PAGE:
In short order, we see our hero struggling to stay above water, awash in a sea of memory. His typewriter was a gift from his father. A bad habit picked up from his mother bares his father’s fingerprints, the smoke coming from his favourite brand of cigarette. Throughout our inaugural trip with Brás, these themes of death, family and the attempt to live with and without both swirl until an ending. There is blood on his tuxedo. There is a gun in his face.
Brás dies on the date of his birth – and his story begins.
WHAT ARE THE MOST IMPORTANT DAYS OF YOUR LIFE?
Do you remember your first kiss? Your first love? Your one and only love? How about first loss? Your first personal failure? Your first death? In Daytripper, recounted in stunning clarity, we see the most important days of a man’s life. We see the lessons he learns from these moments, and the way his old life dies – only to be reborn anew inside of a new phase – an ending making way for a new beginning.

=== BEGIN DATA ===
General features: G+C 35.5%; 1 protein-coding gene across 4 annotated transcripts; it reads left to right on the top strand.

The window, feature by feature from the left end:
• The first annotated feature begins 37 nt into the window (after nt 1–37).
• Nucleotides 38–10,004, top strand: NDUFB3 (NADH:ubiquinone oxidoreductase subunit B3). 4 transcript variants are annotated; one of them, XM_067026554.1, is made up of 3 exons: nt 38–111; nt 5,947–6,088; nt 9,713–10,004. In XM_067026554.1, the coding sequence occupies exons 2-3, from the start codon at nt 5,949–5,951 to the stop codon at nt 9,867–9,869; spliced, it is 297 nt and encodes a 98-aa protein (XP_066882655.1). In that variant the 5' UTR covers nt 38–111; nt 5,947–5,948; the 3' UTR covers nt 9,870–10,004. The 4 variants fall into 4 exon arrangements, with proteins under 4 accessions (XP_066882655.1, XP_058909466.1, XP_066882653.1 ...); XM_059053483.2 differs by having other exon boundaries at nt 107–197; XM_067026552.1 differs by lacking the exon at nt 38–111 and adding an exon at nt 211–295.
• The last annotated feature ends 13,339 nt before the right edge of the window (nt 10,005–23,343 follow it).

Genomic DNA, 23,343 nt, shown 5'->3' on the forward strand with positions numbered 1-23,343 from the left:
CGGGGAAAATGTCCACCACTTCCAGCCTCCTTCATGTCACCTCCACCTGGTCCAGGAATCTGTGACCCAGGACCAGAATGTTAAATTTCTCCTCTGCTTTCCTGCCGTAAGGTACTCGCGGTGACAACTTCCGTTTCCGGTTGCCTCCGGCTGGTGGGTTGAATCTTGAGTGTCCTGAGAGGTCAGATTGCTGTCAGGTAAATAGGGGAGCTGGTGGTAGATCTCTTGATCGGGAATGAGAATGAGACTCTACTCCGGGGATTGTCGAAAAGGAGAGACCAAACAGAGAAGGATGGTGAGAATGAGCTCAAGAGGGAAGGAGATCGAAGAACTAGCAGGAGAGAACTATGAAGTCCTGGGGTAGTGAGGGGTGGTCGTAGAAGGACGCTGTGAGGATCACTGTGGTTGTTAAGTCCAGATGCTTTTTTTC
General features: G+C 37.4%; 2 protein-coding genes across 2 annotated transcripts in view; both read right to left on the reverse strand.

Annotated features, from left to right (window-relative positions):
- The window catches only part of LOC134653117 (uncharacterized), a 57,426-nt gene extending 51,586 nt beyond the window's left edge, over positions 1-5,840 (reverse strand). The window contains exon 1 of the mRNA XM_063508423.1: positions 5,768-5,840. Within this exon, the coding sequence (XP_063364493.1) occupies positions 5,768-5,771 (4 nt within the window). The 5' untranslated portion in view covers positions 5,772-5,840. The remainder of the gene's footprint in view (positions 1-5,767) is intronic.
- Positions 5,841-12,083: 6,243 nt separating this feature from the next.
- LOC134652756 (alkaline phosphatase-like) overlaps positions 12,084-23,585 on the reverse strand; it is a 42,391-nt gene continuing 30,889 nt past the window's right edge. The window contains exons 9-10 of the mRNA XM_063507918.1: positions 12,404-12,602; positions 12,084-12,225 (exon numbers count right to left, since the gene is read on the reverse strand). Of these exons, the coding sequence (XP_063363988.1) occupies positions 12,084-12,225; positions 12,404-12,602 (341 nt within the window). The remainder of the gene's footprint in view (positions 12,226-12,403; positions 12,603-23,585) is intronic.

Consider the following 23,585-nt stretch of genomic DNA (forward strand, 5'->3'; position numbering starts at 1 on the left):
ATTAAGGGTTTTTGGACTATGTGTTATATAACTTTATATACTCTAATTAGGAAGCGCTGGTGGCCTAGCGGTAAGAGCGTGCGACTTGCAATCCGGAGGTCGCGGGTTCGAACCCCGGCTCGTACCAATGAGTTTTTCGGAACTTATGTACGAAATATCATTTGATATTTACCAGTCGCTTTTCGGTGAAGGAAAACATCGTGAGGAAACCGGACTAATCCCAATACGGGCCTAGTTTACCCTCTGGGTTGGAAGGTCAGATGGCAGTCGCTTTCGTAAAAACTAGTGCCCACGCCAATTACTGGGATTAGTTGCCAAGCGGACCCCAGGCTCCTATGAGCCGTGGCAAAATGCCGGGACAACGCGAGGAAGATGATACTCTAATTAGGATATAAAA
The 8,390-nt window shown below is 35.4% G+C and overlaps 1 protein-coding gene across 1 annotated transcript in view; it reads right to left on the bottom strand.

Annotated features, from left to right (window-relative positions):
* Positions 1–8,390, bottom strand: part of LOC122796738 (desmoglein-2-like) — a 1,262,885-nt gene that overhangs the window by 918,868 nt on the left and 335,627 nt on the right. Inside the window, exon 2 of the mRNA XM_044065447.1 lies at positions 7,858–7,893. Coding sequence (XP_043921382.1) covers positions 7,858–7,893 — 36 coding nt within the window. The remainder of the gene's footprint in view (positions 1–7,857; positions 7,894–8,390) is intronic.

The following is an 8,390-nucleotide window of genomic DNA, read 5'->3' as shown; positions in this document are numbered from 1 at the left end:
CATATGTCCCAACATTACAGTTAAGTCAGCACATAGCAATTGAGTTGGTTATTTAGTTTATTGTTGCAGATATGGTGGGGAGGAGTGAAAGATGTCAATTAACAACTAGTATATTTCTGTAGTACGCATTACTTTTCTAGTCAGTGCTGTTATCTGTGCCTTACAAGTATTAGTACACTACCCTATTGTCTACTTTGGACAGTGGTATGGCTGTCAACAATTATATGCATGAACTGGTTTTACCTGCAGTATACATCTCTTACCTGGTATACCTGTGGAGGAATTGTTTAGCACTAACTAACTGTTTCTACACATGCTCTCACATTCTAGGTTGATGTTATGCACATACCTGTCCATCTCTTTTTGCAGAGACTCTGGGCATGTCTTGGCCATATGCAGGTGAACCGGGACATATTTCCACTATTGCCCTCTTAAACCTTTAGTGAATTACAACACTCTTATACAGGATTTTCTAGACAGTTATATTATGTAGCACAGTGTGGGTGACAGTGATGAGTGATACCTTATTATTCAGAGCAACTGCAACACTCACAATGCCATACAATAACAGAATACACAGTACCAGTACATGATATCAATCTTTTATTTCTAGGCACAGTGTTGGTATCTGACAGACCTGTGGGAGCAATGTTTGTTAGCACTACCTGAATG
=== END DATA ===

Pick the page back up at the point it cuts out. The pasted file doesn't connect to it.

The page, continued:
Each chapter is told without an effort made towards linear chronology – in its stead, events enfold in such a way that themes bleed from one story to the next – love, leading to loss, leading to love, leading to life, and over and over and over. Viewing a life in such a way is far and away out of the ordinary, but much more fulfilling and hearty. Each note hits at just the right frequency, resonating in your bones before ebbing and transforming into a fresh one, lyrics dancing beautifully atop the music you don’t so much as hear, but feel. The tune is familiar, but surprising in parts. You live alongside Brás. You die with him over and over and over. You heart aches and your heart breaks. You are haunted.